You are in the middle of the sea. There is a locked door in the tree above you. You have to get it open. You don't have many tools, but you can run and you can jump and, most importantly, you have a mouth and you must sing! Melodisle, a puzzle platformer by Andrew Gleeson, is a pixelated game of tones and melodies. Unlike most music games, rhythm is barely involved. Rather you must use your character's voice to affect the environment in a multitude of clever ways.
Move your character with the [arrow] keys to scout the islands, jumping with [Z]. When you come across machinery to manipulate, you will do so by holding [X] and using the [arrow] keys. However, the central mechanic of the game is tonal: pressing [A]-[S]-[D]-[F]-[Q]-[W]-[E]-[R] will sound the respective pitches of a do-re-mi-fa-so-la-ti-do scale. In different locations, these different pitches will cause various things to occur. In general, though, your goal is to collect the eight colored magic eighth notes that will form a... sigh key which will unlock the exit door.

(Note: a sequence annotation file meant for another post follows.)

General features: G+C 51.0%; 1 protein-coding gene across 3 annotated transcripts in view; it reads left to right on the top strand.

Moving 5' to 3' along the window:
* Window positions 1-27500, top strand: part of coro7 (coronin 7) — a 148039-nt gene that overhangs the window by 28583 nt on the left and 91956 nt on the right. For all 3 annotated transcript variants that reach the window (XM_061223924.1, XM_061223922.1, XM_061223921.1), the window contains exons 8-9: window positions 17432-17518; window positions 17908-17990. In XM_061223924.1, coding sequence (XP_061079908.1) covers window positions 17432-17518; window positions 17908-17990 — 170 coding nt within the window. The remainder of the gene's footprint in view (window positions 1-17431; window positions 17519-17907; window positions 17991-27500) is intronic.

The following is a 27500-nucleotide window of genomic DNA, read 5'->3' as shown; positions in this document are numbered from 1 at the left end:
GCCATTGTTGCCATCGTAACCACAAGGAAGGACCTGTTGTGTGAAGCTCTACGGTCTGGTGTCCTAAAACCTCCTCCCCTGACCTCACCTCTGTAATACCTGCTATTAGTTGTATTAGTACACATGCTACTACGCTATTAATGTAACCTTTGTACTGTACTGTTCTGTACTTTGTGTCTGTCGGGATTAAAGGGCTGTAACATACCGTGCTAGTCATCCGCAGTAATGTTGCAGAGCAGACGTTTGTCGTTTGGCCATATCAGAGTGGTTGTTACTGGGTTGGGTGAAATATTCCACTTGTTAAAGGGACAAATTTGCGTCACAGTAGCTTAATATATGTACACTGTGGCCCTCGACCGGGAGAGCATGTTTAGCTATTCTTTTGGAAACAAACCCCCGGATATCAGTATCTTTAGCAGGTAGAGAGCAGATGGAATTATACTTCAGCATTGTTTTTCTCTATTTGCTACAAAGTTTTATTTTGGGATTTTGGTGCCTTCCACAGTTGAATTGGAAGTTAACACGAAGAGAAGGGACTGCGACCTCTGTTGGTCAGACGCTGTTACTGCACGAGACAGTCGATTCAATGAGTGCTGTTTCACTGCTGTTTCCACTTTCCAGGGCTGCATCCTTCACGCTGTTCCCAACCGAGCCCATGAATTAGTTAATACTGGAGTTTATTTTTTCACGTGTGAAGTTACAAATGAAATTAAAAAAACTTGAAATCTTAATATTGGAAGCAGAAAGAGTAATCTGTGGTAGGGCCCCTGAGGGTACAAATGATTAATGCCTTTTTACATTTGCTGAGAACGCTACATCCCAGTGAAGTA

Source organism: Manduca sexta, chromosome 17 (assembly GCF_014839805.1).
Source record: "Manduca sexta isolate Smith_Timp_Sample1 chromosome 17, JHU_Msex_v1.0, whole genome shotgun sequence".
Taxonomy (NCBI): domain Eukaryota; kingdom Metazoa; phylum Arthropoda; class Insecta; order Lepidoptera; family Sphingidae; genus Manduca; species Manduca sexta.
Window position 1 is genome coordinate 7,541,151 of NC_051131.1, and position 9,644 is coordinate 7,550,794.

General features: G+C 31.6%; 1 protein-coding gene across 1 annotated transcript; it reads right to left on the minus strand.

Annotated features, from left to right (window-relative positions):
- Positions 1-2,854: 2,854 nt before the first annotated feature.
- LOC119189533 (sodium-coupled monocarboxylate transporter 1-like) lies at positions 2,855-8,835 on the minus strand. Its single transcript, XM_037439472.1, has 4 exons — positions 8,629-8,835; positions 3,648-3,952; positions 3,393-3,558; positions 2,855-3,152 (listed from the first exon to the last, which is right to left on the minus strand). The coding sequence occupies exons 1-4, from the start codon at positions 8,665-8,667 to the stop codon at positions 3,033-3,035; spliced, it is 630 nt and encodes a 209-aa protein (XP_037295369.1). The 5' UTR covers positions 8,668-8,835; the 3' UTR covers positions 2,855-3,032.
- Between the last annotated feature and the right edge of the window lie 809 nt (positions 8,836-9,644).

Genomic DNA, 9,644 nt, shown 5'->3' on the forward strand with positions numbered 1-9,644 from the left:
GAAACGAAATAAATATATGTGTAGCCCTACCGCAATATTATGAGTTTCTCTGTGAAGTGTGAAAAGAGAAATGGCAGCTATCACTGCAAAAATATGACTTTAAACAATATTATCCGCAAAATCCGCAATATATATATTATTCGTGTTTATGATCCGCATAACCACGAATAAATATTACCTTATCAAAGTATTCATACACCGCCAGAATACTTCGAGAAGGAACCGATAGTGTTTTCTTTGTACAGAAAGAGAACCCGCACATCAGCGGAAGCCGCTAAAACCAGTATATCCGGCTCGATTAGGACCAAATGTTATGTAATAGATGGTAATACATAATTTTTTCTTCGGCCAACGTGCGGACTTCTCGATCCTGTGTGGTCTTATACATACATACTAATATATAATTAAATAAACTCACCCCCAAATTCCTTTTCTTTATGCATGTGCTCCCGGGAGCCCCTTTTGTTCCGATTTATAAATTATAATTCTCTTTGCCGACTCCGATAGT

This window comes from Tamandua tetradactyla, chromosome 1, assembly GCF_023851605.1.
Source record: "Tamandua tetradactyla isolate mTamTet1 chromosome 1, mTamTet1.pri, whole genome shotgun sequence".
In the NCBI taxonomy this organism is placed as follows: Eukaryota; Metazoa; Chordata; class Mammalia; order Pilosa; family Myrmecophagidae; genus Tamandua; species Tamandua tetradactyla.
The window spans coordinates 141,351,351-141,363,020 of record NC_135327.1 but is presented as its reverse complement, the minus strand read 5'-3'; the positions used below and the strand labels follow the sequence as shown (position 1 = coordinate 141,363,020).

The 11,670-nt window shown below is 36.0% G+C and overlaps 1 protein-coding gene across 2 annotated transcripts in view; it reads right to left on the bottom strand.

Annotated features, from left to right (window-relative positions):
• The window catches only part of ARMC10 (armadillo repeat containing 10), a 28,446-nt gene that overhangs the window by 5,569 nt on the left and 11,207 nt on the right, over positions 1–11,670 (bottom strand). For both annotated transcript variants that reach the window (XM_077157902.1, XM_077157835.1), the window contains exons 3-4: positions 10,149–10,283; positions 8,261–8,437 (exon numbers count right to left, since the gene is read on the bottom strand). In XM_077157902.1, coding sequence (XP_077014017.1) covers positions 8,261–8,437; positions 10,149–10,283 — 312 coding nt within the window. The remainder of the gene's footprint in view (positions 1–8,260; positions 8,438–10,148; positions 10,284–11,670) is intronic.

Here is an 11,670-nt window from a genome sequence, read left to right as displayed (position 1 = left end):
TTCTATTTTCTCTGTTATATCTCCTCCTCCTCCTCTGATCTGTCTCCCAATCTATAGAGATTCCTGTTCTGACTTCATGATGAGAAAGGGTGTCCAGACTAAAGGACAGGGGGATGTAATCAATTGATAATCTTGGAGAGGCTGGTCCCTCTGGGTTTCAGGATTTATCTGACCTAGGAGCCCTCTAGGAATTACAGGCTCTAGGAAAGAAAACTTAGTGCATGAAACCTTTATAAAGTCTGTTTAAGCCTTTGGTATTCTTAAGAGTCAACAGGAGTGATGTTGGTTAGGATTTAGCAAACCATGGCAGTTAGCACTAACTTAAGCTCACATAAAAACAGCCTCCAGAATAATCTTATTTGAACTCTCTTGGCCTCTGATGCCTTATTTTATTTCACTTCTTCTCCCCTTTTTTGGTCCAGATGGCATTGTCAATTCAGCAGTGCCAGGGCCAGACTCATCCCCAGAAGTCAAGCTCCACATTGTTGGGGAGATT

While Melodisle may look like a musical adaptation of Fez, that's hardly its only influence: people who've spend time with a certain green ocarina-wielding lad may be at a bit of advantage in some parts. Generally though, the game's emphasis on exploration and experimentation brings to mind nothing more than Myst, with its soothing atmosphere and puzzles that draw you in before you realize just how complex they've gotten. Then again, Melodisle also has Myst's lack of explicit direction, which means while many of the puzzles will make you feel pleased with yourself for figuring them out, there might be one or two that leave you vexed for not being able to read the author's mind. However, Melodisle is probably too compact to leave players seriously frustrated for long. It presents an impressive amount of creativity in a small package, and would be an impressive presentation by any author, let alone a professed newbie to game design. Players with an ear for the experimental will find it a charming delight. Now if we could just figure the right way to pronounce the title... (Until I hear a compelling argument otherwise, I'm going with "Melo-dizzle").
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